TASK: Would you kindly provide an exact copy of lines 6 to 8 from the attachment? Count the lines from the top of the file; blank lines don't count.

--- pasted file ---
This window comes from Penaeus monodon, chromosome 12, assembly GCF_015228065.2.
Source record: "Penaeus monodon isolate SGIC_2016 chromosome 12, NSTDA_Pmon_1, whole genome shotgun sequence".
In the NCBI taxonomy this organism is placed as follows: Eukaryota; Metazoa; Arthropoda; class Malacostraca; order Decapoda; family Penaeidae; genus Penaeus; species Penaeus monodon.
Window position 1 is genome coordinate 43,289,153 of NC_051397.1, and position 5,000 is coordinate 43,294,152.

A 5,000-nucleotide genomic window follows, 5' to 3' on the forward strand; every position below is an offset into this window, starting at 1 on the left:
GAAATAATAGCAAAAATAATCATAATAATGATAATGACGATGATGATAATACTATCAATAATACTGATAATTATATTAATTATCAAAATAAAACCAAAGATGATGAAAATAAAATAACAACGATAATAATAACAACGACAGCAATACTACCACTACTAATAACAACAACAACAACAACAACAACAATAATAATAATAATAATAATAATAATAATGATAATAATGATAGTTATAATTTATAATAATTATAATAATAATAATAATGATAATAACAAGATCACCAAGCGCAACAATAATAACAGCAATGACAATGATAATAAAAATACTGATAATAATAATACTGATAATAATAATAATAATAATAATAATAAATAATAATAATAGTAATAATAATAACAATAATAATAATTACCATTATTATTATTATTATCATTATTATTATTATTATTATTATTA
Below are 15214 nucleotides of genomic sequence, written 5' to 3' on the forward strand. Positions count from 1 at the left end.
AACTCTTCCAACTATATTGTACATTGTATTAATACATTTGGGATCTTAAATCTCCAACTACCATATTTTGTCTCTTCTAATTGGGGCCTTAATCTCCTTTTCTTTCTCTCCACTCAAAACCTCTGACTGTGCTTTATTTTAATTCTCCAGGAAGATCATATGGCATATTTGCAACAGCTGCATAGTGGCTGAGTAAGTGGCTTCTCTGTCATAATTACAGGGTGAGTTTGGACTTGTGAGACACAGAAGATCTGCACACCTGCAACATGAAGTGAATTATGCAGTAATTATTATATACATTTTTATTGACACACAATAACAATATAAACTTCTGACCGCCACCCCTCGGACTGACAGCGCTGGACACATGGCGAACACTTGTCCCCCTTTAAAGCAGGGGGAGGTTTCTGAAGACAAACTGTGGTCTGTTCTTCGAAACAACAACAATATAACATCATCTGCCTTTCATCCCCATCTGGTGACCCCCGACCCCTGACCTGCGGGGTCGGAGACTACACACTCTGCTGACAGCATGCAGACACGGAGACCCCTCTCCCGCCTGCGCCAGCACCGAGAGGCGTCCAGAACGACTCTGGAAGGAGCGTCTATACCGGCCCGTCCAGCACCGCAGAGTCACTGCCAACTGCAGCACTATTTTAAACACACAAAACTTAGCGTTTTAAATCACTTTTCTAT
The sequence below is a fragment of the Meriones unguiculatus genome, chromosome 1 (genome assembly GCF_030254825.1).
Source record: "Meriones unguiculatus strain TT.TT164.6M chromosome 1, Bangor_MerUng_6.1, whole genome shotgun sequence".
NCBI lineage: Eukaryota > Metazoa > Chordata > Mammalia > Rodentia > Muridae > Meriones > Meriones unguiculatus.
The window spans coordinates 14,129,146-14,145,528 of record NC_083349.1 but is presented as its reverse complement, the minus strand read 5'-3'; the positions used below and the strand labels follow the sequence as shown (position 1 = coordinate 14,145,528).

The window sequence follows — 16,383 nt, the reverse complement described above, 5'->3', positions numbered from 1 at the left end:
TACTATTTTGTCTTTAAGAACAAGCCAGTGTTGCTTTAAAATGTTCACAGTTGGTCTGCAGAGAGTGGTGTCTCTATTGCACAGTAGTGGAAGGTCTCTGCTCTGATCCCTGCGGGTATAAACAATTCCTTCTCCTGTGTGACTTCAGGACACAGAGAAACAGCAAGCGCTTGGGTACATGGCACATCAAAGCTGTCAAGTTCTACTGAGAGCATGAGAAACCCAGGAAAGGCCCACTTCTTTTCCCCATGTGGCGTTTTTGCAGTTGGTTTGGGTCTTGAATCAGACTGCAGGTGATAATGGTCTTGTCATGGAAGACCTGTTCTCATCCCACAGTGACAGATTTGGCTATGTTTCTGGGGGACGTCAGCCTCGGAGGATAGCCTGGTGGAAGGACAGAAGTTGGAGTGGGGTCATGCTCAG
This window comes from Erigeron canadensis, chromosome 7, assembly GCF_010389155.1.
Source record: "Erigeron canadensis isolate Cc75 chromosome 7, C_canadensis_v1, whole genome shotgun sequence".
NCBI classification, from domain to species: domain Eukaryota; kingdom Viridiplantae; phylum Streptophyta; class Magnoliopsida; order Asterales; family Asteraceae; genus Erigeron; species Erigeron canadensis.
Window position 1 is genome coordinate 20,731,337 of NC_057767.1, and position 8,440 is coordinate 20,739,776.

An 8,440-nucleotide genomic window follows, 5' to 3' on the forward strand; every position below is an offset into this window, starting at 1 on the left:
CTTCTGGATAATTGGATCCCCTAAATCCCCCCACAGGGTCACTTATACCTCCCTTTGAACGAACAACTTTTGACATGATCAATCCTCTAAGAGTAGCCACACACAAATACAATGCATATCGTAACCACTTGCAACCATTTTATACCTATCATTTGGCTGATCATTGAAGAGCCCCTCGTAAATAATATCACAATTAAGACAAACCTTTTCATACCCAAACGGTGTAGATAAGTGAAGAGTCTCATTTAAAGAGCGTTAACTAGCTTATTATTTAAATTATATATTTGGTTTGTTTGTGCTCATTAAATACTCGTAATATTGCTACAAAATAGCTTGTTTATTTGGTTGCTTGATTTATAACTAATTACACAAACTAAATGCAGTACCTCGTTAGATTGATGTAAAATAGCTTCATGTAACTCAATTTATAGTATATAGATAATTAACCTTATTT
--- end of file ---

GAAATAATAGCAAAAATAATCATAATAATGATAATGACGATGATGATAATACTATCAATAATACTGATAATTATATTAATTATCAAAATAAAACCAAAGATGATGAAAATAAAATAACAACGATAATAATAACAACGACAGCAATACTACCACTACTAATAACAACAACAACAACAACAACAACAATAATAATAATAATAATAATAATAATAATGATAATAATGATAGTTATAATTTATAATAATTATAATAATAATAATAATGATAATAACAAGATCACCAAGCGCAACAATAATAACAGCAATGACAATGATAATAAAAATACTGATAATAATAATACTGATAATAATAATAATAATAATAATAATAAATAATAATAATAGTAATAATAATAACAATAATAATAATTACCATTATTATTATTATTATCATTATTATTATTATTATTATTATTA
Below are 15214 nucleotides of genomic sequence, written 5' to 3' on the forward strand. Positions count from 1 at the left end.
AACTCTTCCAACTATATTGTACATTGTATTAATACATTTGGGATCTTAAATCTCCAACTACCATATTTTGTCTCTTCTAATTGGGGCCTTAATCTCCTTTTCTTTCTCTCCACTCAAAACCTCTGACTGTGCTTTATTTTAATTCTCCAGGAAGATCATATGGCATATTTGCAACAGCTGCATAGTGGCTGAGTAAGTGGCTTCTCTGTCATAATTACAGGGTGAGTTTGGACTTGTGAGACACAGAAGATCTGCACACCTGCAACATGAAGTGAATTATGCAGTAATTATTATATACATTTTTATTGACACACAATAACAATATAAACTTCTGACCGCCACCCCTCGGACTGACAGCGCTGGACACATGGCGAACACTTGTCCCCCTTTAAAGCAGGGGGAGGTTTCTGAAGACAAACTGTGGTCTGTTCTTCGAAACAACAACAATATAACATCATCTGCCTTTCATCCCCATCTGGTGACCCCCGACCCCTGACCTGCGGGGTCGGAGACTACACACTCTGCTGACAGCATGCAGACACGGAGACCCCTCTCCCGCCTGCGCCAGCACCGAGAGGCGTCCAGAACGACTCTGGAAGGAGCGTCTATACCGGCCCGTCCAGCACCGCAGAGTCACTGCCAACTGCAGCACTATTTTAAACACACAAAACTTAGCGTTTTAAATCACTTTTCTAT